Map: OS 1:50,000 no.73
Attendees: Me, Big Dog, Small Dog
Time taken: 45m
It’s odd how the perception of landscape changes in winter. I’d always considered the drive from Stow to Lauder on the B6362 a pleasant experience. In spring and summer, moorland views sweep away to the horizon in soft yellows, browns and greens. But today is different. Today is compacted snow on narrow bends, spindrift whipping over hedges and black ice hidden in the shadows of trees. The road seems steeper somehow. I set my gloves on the rear bumper whilst I’m clipping the dogs' leads to their collars; in an instant the wind picks up the gloves and flings them into a nearby field. I climb a wire fence to retrieve them.
I’m parked up in a large lay-by beside the cattle grid at GR 481455. Opposite is a squat cairn. It has the dates ‘1911-2011’ engraved on a stone near its base. The drive down from Edinburgh has been deceptive mix of blue skies, bright sun and a temperature gauge fixed at -2 degrees. Out now in the full force of a raw north wind, it feels closer to -15. Still, this is a short walk –much shorter than my average dog walk- and overall ascent is negligible. Moreover, Sell Moor has been on my ‘To Do’ list for a while. I cramp my hat tighter on my head and put on my gloves. Moisture in the fingertips has already turned to ice.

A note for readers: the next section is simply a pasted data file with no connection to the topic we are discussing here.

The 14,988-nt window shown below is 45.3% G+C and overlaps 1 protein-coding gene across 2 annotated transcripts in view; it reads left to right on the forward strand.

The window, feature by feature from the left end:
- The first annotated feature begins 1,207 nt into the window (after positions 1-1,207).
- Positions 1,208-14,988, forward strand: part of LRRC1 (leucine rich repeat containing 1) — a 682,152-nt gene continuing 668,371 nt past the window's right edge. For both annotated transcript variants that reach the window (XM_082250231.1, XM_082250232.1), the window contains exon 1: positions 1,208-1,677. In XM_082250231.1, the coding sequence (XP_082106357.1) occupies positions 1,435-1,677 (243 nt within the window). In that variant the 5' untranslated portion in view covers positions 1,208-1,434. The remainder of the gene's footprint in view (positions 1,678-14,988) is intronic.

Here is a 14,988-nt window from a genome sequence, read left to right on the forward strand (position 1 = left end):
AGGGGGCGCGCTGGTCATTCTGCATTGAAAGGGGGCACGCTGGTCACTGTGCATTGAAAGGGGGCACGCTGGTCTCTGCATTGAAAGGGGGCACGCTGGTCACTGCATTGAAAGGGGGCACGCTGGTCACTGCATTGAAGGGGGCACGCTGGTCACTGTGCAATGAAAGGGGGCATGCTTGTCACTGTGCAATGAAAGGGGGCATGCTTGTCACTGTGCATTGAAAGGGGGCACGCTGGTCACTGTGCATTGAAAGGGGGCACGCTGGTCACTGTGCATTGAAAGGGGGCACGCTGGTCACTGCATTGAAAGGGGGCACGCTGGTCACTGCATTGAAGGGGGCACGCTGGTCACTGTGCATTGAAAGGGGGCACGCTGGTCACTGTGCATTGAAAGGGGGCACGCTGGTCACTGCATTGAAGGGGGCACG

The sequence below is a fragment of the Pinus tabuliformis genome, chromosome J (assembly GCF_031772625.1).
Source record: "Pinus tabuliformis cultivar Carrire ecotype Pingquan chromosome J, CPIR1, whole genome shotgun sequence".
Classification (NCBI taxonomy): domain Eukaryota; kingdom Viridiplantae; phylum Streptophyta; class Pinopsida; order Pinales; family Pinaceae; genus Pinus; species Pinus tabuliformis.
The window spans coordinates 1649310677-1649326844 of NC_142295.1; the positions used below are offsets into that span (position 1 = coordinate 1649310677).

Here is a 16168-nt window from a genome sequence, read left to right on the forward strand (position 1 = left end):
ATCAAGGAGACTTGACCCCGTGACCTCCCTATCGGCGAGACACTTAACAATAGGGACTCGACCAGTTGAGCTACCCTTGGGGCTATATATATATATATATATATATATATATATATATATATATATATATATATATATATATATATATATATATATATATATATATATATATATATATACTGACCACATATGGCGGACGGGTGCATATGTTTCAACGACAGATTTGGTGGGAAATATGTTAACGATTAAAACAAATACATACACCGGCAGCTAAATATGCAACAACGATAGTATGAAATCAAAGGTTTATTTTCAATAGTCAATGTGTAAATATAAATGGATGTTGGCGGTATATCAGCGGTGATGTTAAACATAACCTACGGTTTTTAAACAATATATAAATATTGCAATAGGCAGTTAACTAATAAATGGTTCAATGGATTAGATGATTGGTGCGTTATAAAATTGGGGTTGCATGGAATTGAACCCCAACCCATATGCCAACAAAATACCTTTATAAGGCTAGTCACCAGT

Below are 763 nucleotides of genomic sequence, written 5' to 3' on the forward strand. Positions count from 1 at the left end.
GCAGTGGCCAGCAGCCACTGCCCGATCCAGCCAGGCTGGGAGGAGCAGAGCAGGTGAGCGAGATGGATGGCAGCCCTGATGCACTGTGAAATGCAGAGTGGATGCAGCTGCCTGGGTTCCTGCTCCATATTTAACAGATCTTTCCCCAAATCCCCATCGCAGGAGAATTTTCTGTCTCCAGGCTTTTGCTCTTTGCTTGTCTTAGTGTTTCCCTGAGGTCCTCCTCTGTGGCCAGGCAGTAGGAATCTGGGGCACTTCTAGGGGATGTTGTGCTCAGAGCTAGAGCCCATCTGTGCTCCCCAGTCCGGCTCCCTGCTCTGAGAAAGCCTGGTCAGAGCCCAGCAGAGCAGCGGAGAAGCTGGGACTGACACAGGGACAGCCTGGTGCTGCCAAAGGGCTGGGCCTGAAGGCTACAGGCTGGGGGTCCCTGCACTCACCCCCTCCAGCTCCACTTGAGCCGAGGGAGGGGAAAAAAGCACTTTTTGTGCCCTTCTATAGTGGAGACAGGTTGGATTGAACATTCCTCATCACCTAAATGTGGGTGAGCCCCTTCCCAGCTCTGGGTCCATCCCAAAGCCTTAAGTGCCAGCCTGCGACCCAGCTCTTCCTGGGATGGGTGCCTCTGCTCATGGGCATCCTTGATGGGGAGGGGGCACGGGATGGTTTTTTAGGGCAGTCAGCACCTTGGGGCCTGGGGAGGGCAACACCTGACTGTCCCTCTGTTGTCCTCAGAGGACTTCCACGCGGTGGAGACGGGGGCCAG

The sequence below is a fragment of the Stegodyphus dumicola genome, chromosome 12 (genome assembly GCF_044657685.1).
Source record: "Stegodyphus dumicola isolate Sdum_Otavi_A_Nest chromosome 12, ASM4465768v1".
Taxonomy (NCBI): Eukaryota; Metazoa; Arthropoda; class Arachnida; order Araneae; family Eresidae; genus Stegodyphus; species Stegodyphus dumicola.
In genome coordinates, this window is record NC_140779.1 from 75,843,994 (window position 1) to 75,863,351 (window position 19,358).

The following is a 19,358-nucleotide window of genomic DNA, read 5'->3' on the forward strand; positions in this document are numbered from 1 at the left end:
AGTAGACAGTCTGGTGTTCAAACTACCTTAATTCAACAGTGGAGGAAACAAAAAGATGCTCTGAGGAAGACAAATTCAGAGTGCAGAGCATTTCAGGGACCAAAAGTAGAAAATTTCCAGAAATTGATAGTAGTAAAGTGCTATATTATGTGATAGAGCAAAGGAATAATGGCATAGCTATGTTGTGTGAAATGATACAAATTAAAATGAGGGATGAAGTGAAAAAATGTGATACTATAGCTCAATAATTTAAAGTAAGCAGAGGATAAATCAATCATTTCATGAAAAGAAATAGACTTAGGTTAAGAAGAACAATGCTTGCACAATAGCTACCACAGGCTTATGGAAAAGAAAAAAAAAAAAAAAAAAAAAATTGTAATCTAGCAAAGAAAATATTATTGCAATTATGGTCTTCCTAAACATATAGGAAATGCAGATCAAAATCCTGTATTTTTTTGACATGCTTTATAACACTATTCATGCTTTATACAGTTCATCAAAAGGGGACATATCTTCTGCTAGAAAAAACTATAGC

I set off back down the road, over the cattle grid and find a wooden pedestrian gate in the corner of the adjacent plantation. The gate’s a simple affair, perhaps 3 feet high, with a metal catch. For some reason though, bright orange baler twine has been wrapped and rewrapped round both the gate and post. It’s a Gordian knot I’ve neither the patience nor inclination to unravel. I climb over it, lifting the dogs first.
Faint track southeast across the field
fullsizeoutput_3033 by Neil Mackay, on Flickr
The ground here is cattle-trod and partly frozen. One step, I’m sinking my feet into invisible furrows of dank water. The next, I’m throwing my arms out like a tightrope walker to stop a fall.
The faint track heads first southwest, and then southeast, across a large field. The wind roars in my ears and the sun forces a squint to gauge progress. Big Dog is running in snow circles nearby. He’s a fan of poor weather – the worse it gets, the more he enjoys it. Small Dog’s the opposite. She looks like she’d rather be anywhere else.
The track reaches a stone wall beside a second plantation and, almost before I know it, I’ve arrived at the trig point. A large wind farm, not visible till now, impedes the view south. Westward is better –the Moorfoots range into the distance below cotton wool skies.
View south from the trig point
fullsizeoutput_3031 by Neil Mackay, on Flickr
West - the winter whites and blues of the Moorfoot Hills
fullsizeoutput_3029 by Neil Mackay, on Flickr
I take a couple of quick pictures on the iPhone and return the same way I arrived. It’s not a day for hanging around. As I re-climb the gate, I notice a large black cow sheltering in a copse. We exchange glances. Rather you than me matey I think to myself as I head for the car.
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Warning Please note that hillwalking when there is snow lying requires an ice-axe, crampons and the knowledge, experience and skill to use them correctly. Summer routes may not be viable or appropriate in winter. See winter information on our skills and safety pages for more information.